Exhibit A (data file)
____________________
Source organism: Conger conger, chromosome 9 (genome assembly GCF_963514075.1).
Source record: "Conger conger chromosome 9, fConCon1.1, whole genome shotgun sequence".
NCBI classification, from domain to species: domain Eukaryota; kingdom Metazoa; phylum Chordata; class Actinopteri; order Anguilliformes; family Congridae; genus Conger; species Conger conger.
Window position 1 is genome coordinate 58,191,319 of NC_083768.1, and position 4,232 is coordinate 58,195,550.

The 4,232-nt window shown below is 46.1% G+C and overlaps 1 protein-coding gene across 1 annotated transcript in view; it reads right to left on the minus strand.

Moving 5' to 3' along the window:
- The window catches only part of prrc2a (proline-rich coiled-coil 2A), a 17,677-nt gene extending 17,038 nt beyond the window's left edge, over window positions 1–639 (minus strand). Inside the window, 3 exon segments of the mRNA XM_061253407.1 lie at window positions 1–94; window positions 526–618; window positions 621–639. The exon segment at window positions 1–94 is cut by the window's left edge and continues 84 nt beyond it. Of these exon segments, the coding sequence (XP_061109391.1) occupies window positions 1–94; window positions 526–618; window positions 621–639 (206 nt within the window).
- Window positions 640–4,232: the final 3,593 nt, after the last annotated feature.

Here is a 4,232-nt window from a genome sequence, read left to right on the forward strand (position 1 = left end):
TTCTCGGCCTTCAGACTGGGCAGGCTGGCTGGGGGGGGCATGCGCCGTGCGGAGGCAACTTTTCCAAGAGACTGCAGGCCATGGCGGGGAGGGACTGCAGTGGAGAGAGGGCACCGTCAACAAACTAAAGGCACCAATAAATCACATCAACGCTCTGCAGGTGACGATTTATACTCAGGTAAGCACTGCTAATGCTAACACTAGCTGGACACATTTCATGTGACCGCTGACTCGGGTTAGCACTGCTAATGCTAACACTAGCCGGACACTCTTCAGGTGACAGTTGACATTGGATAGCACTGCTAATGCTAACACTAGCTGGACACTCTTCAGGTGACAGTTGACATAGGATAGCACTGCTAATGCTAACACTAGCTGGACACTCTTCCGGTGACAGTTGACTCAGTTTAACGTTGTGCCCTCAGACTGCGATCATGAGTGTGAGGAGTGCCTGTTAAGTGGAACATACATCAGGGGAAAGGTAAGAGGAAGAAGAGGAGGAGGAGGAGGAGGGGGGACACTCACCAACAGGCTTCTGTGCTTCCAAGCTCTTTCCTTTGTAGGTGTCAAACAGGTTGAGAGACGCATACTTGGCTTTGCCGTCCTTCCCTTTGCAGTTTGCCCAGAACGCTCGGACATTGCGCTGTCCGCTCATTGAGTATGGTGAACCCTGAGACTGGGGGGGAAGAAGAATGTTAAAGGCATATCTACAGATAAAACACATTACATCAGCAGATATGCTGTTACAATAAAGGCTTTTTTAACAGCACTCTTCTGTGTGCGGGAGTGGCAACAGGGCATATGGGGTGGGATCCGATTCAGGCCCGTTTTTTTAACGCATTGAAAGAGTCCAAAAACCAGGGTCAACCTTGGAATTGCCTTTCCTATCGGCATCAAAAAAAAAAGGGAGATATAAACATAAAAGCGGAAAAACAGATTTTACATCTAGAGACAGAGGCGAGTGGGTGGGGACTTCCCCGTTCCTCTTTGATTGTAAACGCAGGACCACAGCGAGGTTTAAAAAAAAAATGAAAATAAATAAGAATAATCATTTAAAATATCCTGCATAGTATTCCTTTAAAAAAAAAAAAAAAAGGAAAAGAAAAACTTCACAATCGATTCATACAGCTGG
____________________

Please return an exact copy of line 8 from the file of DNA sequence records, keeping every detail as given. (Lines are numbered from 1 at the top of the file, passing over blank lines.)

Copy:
- Window positions 640–4,232: the final 3,593 nt, after the last annotated feature.